The title of my project is “Evaluating the function of genes implicated Glioblastoma multiforme (GBM) formation using C. elegans.” Caenorhabditis elegans (C.elegans) is an ideal organism for studying genes and proteins in humans on a genetic and molecular level. Humans have many genes in common with C.elegans, some of which may be associated with the development of cancer in humans. C. elegans is a valuble model system that we can study to get insights into how cell division is controlled and to understand how misregulation of cell division can ultimately lead to cancer. The goal of this study is to identify which genes present in C.elegans play a role in cancer development. In particular we are interested in genes that are known to play a role in the development of Glioblastoma multiforme (GBM), which is an aggressive form of brain cancer with very low rates of survival.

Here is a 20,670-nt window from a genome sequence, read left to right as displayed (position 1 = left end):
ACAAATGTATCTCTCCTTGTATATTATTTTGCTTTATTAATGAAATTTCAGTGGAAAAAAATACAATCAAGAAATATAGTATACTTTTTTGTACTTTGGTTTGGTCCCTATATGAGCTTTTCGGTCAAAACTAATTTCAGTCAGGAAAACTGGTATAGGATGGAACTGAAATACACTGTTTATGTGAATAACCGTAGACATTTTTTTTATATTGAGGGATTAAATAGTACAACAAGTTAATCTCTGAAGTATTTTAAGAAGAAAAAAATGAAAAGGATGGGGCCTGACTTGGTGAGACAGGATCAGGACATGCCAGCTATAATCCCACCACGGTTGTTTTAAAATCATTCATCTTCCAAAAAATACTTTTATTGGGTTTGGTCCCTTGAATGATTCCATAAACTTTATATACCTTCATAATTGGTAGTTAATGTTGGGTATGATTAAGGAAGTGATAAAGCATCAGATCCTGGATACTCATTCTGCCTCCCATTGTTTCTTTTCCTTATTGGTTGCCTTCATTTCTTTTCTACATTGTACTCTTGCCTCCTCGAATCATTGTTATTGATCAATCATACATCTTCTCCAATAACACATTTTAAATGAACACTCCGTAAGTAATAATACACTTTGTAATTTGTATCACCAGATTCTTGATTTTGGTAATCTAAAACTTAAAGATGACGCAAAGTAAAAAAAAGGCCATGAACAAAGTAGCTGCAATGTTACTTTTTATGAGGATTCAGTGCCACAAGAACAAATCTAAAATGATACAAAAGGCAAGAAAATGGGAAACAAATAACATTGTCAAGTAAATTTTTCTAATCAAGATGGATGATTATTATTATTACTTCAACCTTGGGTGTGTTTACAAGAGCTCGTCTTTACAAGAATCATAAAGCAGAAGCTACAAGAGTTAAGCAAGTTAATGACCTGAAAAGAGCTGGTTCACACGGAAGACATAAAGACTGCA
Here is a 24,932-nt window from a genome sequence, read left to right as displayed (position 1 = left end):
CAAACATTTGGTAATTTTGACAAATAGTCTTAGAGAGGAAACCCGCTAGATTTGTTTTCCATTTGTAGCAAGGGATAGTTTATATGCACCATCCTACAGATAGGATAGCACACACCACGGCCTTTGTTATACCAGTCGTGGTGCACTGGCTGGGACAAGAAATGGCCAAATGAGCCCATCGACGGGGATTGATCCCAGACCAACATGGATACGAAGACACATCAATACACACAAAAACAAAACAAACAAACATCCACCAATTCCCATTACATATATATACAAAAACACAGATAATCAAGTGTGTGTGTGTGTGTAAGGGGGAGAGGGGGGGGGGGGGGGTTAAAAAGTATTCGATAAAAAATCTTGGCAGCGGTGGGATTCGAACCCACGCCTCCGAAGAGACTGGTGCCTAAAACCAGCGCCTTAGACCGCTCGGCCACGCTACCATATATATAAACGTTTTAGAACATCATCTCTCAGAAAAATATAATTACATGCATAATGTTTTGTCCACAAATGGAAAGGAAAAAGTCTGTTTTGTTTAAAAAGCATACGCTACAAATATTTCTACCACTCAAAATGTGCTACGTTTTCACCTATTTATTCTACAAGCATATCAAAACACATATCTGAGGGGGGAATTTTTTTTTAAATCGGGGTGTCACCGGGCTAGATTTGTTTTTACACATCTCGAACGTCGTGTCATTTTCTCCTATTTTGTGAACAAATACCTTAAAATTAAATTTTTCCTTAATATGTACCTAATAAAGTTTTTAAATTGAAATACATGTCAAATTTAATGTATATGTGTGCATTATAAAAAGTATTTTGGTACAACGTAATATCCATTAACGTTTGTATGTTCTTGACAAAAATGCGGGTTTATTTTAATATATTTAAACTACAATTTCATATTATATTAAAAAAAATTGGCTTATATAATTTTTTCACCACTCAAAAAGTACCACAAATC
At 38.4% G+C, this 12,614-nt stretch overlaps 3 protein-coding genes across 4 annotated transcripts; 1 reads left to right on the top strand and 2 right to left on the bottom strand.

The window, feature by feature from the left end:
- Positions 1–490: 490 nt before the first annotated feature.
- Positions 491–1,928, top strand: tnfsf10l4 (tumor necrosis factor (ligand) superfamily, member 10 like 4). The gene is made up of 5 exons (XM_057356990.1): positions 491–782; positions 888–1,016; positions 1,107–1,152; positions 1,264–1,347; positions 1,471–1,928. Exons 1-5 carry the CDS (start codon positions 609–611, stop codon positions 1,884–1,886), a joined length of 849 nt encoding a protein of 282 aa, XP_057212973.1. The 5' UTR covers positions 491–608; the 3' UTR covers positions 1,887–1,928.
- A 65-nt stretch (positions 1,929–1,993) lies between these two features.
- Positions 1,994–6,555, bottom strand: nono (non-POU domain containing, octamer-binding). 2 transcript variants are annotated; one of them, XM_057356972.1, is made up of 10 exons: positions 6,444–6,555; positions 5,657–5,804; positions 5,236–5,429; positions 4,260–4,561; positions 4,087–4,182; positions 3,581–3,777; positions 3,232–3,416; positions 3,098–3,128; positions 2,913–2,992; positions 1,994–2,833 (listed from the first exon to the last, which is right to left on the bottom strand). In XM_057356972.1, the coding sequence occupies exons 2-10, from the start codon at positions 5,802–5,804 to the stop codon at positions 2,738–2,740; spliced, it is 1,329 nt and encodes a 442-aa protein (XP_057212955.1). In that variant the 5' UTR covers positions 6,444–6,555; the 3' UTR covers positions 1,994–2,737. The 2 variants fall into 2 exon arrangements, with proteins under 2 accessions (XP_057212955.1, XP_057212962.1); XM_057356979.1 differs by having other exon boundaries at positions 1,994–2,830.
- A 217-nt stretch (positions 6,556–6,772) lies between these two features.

There are current and past studies that demonstrate there is a link between genetic variance and tumorigenesis (cancer development) in humans. These studies involved real-life and model cases where gene mutation resulted in the cancer. Furthermore, many studies implicate that the mutation of one specific gene is capable of disrupting other genes in the genome that have linked molecular/cellular interactions with that mutated gene. The changes in the genes may be so small, involving even a few proteins. This project will help elucidate and affirm how changes in genes could affect cell function that, in turn, could ultimately cause cancer.
First, I will identify which genes implicated in GBM development are also present in C. elegans. Then I will conduct RNA inference (RNAi) experiments in C. elegans, which will allow me to disrupt gene function and determine the function of those genes. After the RNAi experiments I will assess if cell division is disrupted by looking at embryo development. During embryo development, the cell must maintain the proper regulation of the cell cycle if not the embryo will not develop properly, which is similar to the errors that are seen in many cancers. These experiments will allow us to determine mechanistically what parts of the cell cycle are being affected and pinpoint the essential proteins that are linked to these abnormalities.